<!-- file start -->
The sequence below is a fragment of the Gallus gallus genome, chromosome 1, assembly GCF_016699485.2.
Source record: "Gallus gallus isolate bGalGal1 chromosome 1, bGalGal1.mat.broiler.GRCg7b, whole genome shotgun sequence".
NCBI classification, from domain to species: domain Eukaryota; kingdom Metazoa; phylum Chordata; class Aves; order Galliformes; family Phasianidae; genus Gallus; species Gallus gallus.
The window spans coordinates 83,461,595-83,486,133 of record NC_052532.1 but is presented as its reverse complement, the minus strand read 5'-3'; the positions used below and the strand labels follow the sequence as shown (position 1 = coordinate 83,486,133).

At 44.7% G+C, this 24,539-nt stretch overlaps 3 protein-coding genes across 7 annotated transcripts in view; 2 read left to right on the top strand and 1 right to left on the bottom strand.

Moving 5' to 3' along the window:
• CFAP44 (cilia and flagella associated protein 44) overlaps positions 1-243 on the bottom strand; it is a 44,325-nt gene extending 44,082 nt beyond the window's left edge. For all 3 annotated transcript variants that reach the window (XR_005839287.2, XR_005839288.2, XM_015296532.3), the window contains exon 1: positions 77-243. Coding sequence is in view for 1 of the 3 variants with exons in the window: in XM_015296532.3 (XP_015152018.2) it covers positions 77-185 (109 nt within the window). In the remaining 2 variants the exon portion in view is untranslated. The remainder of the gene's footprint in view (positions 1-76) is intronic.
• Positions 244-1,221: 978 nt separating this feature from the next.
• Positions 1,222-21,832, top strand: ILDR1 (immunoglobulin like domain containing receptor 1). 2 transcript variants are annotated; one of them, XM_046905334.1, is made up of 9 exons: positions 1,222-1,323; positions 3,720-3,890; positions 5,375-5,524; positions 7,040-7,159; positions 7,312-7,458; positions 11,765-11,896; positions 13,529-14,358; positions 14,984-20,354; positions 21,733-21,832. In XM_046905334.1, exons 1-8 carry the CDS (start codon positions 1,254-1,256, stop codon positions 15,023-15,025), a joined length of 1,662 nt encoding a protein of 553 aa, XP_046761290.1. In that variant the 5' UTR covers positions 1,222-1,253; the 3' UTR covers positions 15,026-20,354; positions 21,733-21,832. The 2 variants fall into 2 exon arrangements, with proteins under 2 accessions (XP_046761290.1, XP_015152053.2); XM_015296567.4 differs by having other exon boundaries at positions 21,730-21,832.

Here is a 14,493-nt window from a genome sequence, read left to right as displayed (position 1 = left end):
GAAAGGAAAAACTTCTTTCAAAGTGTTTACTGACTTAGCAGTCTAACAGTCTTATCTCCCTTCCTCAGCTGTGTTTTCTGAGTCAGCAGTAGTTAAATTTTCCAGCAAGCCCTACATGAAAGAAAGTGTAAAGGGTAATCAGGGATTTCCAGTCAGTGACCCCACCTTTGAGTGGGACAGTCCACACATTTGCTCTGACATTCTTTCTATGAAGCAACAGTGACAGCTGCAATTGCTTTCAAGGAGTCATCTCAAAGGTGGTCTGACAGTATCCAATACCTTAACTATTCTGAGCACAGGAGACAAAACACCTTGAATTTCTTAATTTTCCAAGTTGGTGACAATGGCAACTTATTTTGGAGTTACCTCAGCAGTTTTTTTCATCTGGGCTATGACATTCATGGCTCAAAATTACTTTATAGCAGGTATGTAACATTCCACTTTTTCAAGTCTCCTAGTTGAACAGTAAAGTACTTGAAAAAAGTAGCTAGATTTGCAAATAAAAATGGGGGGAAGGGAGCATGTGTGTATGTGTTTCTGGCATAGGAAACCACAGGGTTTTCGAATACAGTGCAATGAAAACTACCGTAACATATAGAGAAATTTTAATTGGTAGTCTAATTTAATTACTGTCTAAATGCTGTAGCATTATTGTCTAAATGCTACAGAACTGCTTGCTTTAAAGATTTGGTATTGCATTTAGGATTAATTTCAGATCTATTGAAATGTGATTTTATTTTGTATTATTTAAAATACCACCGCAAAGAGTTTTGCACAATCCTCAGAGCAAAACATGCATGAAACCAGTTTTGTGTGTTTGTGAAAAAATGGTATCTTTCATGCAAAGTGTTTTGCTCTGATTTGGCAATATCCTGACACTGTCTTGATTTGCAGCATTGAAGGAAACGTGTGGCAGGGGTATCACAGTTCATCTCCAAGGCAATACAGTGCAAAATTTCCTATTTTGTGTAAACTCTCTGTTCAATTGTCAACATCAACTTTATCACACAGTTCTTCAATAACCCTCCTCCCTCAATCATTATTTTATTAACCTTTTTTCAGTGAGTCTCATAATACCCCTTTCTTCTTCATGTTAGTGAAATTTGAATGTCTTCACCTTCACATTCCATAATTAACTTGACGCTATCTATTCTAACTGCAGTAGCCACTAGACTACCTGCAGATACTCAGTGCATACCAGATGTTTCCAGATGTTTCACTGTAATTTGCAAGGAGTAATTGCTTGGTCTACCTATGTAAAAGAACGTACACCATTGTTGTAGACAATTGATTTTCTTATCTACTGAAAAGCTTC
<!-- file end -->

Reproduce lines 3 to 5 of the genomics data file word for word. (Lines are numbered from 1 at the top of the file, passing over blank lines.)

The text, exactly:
NCBI classification, from domain to species: domain Eukaryota; kingdom Metazoa; phylum Chordata; class Aves; order Galliformes; family Phasianidae; genus Gallus; species Gallus gallus.
The window spans coordinates 83,461,595-83,486,133 of record NC_052532.1 but is presented as its reverse complement, the minus strand read 5'-3'; the positions used below and the strand labels follow the sequence as shown (position 1 = coordinate 83,486,133).

At 44.7% G+C, this 24,539-nt stretch overlaps 3 protein-coding genes across 7 annotated transcripts in view; 2 read left to right on the top strand and 1 right to left on the bottom strand.